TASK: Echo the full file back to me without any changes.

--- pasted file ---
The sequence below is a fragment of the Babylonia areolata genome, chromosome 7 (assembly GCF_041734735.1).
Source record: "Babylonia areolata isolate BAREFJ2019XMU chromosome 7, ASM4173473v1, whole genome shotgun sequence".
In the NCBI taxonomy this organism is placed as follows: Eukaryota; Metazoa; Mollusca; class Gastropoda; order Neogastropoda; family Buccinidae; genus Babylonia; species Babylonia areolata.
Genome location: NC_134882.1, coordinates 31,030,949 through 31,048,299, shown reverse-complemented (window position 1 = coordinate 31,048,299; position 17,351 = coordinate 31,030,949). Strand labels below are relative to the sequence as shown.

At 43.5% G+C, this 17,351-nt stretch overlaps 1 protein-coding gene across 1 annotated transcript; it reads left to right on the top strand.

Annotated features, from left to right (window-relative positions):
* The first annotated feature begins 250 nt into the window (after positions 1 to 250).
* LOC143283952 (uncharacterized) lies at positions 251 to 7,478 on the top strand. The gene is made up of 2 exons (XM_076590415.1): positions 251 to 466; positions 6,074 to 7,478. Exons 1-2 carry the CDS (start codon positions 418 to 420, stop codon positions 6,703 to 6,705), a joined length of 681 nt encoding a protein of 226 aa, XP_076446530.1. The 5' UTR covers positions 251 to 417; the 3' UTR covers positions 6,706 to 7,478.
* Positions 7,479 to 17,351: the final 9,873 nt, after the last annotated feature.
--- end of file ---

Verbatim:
The sequence below is a fragment of the Babylonia areolata genome, chromosome 7 (assembly GCF_041734735.1).
Source record: "Babylonia areolata isolate BAREFJ2019XMU chromosome 7, ASM4173473v1, whole genome shotgun sequence".
In the NCBI taxonomy this organism is placed as follows: Eukaryota; Metazoa; Mollusca; class Gastropoda; order Neogastropoda; family Buccinidae; genus Babylonia; species Babylonia areolata.
Genome location: NC_134882.1, coordinates 31,030,949 through 31,048,299, shown reverse-complemented (window position 1 = coordinate 31,048,299; position 17,351 = coordinate 31,030,949). Strand labels below are relative to the sequence as shown.

At 43.5% G+C, this 17,351-nt stretch overlaps 1 protein-coding gene across 1 annotated transcript; it reads left to right on the top strand.

Annotated features, from left to right (window-relative positions):
* The first annotated feature begins 250 nt into the window (after positions 1 to 250).
* LOC143283952 (uncharacterized) lies at positions 251 to 7,478 on the top strand. The gene is made up of 2 exons (XM_076590415.1): positions 251 to 466; positions 6,074 to 7,478. Exons 1-2 carry the CDS (start codon positions 418 to 420, stop codon positions 6,703 to 6,705), a joined length of 681 nt encoding a protein of 226 aa, XP_076446530.1. The 5' UTR covers positions 251 to 417; the 3' UTR covers positions 6,706 to 7,478.
* Positions 7,479 to 17,351: the final 9,873 nt, after the last annotated feature.